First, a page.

We have a diverse workforce here at the NCDA&CS that focuses on consumer protection, food safety, agricultural marketing, accuracy of weights and measures, plant conservation, livestock protection … and more. Through our Faces in the Field series, we’ll talk to employees and provide a behind-the-scenes look at what they do to serve North Carolina.
Dr. Jennifer Haugland didn’t set out to be a veterinary diagnostician, but it’s a job that she says was “made for her.” After spending time in the field and on the farm in Pennsylvania as a large-animal veterinarian, Haugland moved south seeking better hours. She also found a unique calling. Being a veterinary diagnostician means trying to figure out what is making an animal or group of animals sick or what killed them. Sometimes the answer can help protect the rest of a herd and sometimes the answer is just for an owner’s peace of mind. And sometimes it can even help solve an animal abuse case. Haugland says she finds her current job very fulfilling, and doesn’t intend to go back to private practice any time soon, but the skills and experience she has gained in the necropsy lab make her a much better veterinarian.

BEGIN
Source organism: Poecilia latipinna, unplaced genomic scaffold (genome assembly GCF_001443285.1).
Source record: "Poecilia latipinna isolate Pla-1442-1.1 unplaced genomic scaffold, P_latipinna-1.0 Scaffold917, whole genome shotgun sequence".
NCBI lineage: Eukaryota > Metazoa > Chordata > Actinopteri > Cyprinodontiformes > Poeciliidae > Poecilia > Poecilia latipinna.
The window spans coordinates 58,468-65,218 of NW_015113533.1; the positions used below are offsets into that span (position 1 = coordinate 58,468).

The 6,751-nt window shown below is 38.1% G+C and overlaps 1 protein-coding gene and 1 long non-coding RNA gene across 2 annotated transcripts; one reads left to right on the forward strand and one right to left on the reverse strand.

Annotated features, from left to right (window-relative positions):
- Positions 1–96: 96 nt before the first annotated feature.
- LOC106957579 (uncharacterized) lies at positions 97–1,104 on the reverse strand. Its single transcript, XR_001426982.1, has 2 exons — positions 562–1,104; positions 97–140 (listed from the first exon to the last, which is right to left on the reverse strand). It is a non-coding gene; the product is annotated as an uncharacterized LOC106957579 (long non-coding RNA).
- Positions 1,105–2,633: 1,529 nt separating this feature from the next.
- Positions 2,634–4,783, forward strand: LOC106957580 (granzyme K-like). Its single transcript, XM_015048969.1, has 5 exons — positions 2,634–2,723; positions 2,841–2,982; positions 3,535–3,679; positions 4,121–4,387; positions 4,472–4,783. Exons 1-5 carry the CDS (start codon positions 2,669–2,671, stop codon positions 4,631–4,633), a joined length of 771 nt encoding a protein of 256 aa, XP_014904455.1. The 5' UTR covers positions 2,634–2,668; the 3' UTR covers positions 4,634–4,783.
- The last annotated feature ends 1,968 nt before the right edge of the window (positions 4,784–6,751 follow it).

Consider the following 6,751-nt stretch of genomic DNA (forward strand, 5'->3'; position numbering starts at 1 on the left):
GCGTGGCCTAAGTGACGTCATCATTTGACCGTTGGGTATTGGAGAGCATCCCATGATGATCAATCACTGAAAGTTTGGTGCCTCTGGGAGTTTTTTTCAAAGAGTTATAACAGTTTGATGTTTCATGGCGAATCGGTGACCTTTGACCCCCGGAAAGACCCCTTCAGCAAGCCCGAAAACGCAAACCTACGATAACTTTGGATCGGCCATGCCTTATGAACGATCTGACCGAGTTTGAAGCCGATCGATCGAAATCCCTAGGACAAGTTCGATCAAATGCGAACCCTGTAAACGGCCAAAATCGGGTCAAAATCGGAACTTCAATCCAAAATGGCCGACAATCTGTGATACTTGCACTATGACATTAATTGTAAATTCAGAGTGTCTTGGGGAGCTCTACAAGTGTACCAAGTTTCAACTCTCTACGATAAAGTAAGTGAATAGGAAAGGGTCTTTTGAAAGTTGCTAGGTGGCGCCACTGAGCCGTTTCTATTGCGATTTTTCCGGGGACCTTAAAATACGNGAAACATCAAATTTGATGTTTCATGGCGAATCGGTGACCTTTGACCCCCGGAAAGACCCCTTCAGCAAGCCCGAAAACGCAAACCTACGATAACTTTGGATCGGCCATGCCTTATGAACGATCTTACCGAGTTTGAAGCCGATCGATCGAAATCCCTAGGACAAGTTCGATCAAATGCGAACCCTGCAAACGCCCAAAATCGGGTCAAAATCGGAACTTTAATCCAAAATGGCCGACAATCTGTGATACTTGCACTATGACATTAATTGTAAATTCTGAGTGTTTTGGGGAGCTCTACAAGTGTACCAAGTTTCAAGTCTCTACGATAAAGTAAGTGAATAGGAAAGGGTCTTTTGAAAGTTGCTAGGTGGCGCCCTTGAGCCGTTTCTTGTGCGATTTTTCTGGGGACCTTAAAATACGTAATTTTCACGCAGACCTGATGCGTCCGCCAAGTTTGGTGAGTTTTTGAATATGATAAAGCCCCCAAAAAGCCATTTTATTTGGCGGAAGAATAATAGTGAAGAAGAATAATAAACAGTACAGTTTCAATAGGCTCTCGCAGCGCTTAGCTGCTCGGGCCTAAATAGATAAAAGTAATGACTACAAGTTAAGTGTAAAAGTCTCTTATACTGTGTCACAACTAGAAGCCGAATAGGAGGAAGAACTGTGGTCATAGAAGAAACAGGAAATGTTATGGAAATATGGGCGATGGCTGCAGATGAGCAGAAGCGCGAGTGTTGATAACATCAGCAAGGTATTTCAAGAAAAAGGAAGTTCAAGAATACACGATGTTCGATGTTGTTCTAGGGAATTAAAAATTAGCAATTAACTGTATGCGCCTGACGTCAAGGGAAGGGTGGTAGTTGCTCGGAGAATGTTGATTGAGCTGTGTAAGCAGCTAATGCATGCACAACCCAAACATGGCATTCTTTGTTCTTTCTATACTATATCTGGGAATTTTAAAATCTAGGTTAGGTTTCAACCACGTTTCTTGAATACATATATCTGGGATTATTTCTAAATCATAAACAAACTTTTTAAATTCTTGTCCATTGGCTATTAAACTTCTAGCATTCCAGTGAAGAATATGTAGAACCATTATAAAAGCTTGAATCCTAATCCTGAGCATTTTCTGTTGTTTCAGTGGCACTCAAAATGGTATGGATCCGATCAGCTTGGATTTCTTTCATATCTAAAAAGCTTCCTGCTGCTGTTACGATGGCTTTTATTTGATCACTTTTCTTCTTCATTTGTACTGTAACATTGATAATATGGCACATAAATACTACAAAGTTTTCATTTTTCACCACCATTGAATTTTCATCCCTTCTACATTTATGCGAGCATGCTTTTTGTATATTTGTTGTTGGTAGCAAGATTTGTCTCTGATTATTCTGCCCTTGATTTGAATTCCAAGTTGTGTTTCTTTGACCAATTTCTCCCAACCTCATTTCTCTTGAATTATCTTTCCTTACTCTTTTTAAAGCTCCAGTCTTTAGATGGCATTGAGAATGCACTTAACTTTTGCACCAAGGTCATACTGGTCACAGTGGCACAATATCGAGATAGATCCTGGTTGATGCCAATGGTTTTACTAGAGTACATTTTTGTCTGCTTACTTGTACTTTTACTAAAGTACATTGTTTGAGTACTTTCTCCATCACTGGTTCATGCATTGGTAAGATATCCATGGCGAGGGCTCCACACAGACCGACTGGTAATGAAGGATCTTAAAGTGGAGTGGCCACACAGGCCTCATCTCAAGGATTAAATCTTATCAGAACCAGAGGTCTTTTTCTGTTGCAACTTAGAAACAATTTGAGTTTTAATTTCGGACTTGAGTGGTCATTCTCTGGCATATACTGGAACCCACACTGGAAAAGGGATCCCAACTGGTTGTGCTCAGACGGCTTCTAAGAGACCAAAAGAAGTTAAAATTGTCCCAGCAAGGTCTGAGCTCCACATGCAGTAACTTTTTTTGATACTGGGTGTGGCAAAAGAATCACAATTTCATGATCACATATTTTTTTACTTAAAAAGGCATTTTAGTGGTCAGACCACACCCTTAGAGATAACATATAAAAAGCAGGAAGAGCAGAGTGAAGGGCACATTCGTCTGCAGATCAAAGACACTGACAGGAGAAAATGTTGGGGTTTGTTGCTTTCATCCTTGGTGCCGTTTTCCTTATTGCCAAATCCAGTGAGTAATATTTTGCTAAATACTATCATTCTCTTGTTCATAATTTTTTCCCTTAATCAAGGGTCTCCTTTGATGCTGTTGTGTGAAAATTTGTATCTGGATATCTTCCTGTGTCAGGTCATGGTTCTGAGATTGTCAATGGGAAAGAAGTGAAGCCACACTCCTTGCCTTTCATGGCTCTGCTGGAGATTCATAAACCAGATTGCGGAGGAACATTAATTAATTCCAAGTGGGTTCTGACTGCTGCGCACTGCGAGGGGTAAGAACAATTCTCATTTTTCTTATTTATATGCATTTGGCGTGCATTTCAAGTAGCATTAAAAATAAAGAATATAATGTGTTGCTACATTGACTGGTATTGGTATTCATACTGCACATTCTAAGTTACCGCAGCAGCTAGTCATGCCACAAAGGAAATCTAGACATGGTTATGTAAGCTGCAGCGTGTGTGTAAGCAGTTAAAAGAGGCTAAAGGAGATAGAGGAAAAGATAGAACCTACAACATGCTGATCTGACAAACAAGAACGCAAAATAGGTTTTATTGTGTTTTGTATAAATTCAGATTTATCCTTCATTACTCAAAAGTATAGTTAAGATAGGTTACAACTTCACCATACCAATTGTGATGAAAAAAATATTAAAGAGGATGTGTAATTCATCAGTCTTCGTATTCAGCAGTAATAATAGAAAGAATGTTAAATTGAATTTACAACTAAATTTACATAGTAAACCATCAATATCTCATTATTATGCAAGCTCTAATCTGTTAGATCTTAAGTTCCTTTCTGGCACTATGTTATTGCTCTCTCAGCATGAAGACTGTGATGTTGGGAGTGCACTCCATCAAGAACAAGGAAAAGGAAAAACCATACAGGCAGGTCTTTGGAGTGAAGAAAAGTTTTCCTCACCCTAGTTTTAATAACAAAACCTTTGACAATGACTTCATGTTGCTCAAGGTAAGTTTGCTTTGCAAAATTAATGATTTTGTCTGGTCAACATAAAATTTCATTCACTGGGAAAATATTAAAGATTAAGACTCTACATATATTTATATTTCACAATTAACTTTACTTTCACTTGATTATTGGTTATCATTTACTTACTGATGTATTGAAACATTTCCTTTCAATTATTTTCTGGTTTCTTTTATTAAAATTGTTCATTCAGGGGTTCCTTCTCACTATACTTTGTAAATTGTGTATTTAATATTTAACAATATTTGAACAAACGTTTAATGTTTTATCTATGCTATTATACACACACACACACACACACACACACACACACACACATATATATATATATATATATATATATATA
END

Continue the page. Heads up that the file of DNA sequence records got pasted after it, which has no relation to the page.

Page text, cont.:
We recently caught up with Haugland on a slow day at the lab. She explains her job and what she does for our state’s valuable livestock industry.